Solvent injection has been given attention to enhance oil recovery by sole use or in combination with a thermal method to develop light, medium, and heavy-oil fields. To make this process efficient, retrieval of expensive solvent efficiently is required. This can be achieved by alternative injection of water (WAG) if the reservoir is homogeneous. In case of heterogeneous reservoirs (fractured carbonates or sands with wormholes), one needs to develop techniques other than viscous displacement to retrieve the solvent diffused into less permeable matrix portion. A method of injecting steam/hot water to heat the solvent to vaporize and retrieve it was introduced recently (steam-over-solvent injection in fractured reservoirs) and tested through core experiments. Although these tests provide valuable data to design the optimal temperature of injected water to make the process viable, the mechanics of the nucleation of the solvent vapor and its entrapment in the pores at the micro scale requires further research.
A series of experiments using a 2-D etched glass micromodel (sandstone replica with a fracture) were carried out to investigate the mechanics of solvent retrieval and entrapment at variable temperature conditions. The micromodel was saturated with dyed processed oils and different solvents were injected through fracture. After the solvent was diffused into matrix completely to recover the oil, the model was heated mimicking a thermal method to reach the boiling point of the solvent and retrieve it. The wettability of the micromodel was also altered to achieve water-wet and oil-wet conditions as wettability dictates the phase distribution in the pores. Following the heating phase, water was injected to retrieve the remaining solvent in the liquid or vapor phase.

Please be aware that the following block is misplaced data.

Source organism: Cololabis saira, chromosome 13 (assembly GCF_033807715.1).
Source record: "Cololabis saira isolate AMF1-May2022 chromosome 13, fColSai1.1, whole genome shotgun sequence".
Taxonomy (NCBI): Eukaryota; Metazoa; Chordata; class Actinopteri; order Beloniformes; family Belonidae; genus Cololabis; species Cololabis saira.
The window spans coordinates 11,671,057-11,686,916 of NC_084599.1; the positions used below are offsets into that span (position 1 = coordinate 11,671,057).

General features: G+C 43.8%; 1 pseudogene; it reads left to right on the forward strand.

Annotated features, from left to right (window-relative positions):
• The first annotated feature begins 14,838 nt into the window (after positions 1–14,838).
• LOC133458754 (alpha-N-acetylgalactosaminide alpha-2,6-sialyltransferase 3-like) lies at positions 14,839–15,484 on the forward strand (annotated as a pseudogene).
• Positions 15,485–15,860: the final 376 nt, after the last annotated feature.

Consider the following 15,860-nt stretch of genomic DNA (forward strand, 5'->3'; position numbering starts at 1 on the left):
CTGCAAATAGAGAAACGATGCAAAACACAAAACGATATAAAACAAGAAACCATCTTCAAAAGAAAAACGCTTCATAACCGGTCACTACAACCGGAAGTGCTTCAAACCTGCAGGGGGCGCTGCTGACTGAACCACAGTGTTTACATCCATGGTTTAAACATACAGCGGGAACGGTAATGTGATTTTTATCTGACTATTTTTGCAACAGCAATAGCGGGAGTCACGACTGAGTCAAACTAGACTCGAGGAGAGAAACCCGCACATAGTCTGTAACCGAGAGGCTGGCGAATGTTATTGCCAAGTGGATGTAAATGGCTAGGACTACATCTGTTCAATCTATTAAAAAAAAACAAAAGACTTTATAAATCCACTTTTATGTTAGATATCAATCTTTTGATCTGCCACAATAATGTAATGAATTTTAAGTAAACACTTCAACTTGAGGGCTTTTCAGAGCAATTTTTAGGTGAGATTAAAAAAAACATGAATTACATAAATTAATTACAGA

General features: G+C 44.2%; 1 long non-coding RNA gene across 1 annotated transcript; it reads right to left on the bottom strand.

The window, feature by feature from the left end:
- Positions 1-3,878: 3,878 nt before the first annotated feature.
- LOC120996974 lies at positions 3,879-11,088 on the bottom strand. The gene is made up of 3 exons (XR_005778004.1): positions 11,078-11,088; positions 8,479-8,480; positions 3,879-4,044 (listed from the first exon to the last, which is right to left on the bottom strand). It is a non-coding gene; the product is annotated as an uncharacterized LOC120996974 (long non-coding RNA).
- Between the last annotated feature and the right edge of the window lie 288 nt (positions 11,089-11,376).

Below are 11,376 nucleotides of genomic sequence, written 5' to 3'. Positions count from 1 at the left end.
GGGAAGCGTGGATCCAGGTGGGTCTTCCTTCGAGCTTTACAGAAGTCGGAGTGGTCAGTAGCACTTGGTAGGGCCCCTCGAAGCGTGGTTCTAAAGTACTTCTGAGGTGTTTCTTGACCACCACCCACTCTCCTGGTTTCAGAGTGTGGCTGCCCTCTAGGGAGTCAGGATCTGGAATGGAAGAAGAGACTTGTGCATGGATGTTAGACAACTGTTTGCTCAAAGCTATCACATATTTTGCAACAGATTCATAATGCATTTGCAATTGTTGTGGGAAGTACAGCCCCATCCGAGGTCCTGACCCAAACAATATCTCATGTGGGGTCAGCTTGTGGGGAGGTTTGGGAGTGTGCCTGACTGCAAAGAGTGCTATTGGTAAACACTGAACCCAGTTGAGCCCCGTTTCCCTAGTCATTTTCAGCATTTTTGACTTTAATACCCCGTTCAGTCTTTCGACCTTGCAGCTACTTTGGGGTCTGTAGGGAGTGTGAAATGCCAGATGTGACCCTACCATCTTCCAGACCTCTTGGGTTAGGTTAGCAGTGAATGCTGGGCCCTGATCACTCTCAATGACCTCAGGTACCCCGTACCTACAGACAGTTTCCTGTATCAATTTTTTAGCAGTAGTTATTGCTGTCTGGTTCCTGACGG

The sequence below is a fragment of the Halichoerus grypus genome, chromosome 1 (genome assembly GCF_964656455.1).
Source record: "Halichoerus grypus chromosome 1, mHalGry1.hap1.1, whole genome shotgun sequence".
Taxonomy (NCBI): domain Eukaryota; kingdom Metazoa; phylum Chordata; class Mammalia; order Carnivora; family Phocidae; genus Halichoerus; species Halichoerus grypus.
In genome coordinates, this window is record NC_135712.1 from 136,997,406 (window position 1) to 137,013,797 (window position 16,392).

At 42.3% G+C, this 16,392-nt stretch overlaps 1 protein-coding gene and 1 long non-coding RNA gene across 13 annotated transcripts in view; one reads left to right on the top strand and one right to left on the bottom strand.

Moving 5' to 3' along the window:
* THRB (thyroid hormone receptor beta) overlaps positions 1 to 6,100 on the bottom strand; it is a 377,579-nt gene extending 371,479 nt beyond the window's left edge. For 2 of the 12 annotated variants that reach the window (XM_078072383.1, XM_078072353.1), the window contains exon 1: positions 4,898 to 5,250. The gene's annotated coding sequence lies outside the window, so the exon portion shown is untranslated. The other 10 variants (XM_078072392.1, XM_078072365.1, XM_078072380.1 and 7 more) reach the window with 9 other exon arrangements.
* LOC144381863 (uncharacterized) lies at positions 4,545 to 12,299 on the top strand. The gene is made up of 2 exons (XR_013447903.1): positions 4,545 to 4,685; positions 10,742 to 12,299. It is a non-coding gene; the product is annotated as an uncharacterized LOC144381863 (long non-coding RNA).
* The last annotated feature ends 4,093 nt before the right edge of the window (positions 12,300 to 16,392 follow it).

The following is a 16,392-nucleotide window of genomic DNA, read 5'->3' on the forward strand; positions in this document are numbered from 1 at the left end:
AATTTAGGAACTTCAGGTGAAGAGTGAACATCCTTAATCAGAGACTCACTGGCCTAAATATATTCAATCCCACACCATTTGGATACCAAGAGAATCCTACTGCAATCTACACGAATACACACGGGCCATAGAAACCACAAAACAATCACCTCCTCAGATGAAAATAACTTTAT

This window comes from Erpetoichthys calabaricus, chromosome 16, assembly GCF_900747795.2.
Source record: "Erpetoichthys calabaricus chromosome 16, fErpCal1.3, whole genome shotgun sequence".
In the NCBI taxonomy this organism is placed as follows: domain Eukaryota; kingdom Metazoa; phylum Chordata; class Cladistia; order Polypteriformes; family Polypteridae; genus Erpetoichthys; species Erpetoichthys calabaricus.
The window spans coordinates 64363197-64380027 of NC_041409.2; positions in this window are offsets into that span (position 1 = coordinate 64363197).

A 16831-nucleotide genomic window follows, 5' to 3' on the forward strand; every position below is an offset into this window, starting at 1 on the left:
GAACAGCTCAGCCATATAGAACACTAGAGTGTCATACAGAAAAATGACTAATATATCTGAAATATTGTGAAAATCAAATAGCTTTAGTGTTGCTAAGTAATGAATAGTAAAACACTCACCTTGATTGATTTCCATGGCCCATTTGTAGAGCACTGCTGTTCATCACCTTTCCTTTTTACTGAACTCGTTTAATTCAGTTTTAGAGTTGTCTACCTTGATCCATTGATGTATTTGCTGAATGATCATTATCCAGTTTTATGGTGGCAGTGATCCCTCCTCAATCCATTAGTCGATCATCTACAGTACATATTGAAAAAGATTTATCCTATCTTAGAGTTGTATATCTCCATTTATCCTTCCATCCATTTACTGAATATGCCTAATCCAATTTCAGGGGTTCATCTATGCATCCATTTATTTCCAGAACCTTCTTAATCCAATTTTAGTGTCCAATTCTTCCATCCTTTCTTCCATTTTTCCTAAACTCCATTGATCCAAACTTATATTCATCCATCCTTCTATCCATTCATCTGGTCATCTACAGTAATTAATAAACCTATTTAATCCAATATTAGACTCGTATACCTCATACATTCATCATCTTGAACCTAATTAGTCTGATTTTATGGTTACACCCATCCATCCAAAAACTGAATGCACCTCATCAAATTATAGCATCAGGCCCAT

Visual observations of solvent diffusion/dispersion into matrix and its retrieval from the matrix clarified the miscibility process in the presence of an immiscible phase, interaction between different phases in a complex heterogeneous system, and phase distributions as a function of temperature. This information can be used to determine the efficiency of solvent retrieval process and optimal application conditions for EOR applications in heterogeneous sands and carbonates.